White gold is a popular alternative to yellow gold, silver, or platinum. While white gold contains varying amounts of gold, which is always yellow, it also contains one or more white metals to lighten its color and add strength and durability.
The purity of white gold is expressed in karats, the same as with yellow gold. The gold content is typically stamped into the metal (e.g., 10K, 18K). Pure gold is 24 karats meaning, 24 out of 24 parts are gold. 14 karats white gold is 14 parts gold, and 10 parts white metals like palladium, platinum, and zinc. The white metals lighten the yellow color of gold. To give white gold a white, bright, and shiny finish, the jewellery is rhodium plated. Rhodium is a rare, white hard metal in the platinum family.
The properties of white gold, including its color, depend on its composition. Although most people think white gold is a shiny white metal, that color is actually from the rhodium metal plating that is applied to all white gold jewelry. Without the rhodium coating, white gold might be gray, dull brown, or even pale pink.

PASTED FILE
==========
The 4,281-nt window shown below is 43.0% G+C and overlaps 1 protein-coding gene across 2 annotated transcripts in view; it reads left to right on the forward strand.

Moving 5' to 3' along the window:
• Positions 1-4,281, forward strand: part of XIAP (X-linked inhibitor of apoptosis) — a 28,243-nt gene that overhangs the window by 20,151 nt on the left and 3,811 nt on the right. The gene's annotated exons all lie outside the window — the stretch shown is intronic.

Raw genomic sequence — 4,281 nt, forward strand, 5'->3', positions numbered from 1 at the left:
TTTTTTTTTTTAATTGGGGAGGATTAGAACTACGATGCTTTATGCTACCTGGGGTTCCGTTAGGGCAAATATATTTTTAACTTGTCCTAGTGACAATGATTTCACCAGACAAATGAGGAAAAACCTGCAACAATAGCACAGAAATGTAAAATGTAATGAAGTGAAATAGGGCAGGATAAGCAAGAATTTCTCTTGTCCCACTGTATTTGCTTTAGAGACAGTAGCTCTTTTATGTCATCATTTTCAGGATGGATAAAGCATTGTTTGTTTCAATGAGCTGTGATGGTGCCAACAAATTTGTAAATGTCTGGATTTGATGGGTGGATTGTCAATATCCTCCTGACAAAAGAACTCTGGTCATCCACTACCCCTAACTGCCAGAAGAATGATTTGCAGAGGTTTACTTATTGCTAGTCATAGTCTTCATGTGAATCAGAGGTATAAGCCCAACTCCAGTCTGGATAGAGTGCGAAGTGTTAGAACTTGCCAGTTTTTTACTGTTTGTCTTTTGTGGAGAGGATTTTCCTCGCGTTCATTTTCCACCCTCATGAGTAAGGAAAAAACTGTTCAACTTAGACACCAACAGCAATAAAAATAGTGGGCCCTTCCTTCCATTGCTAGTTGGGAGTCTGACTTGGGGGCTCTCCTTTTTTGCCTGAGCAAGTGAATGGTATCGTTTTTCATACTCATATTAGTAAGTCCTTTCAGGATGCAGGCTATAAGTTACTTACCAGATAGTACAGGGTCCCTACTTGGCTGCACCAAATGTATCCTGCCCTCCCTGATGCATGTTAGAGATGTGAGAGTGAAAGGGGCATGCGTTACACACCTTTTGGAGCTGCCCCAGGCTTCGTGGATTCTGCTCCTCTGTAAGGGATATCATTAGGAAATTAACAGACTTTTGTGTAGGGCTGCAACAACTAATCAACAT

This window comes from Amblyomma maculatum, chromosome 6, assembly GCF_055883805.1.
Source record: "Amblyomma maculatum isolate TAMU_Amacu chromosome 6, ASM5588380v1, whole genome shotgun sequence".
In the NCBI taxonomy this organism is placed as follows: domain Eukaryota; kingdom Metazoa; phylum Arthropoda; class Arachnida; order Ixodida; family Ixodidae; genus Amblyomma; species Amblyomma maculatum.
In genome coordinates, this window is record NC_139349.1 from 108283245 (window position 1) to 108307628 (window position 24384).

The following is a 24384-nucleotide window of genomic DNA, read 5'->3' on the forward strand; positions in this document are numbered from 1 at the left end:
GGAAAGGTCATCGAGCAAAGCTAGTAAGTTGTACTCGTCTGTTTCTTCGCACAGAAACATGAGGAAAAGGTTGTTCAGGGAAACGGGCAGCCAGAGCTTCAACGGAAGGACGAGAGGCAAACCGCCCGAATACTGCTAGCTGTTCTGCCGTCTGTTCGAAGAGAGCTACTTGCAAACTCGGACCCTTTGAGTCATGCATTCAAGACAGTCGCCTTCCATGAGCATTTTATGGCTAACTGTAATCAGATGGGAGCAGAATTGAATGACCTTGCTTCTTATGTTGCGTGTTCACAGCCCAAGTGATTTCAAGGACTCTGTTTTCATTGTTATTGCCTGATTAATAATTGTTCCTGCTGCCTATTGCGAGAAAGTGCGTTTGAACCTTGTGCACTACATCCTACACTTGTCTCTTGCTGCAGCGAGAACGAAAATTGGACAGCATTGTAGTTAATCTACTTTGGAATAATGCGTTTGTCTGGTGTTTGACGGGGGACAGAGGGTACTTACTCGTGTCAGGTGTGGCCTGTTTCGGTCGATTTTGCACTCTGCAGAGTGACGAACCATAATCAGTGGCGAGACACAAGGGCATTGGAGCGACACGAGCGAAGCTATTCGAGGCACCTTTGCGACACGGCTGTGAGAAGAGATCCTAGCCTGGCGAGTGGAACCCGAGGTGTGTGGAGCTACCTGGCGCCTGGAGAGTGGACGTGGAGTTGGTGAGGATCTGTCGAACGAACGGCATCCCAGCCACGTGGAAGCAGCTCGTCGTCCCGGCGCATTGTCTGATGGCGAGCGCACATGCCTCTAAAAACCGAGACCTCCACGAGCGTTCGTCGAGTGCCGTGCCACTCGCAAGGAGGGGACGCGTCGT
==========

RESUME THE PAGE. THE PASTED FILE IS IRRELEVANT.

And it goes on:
Typically, rhodium plating needs to be reapplied every couple years especially for rings. Out of all your white gold jewellery, rings on your hands are most exposed to daily wear and tear. To prolong the life of the plating: remove rings while cleaning. Common chemicals used around the house, such as hairspray, perfume, furniture polish, chlorine, bleach, and hair dye have the potential to cause lasting damage to your white gold rings. If your rings appear dull, and darker, it means they need to be re-plated.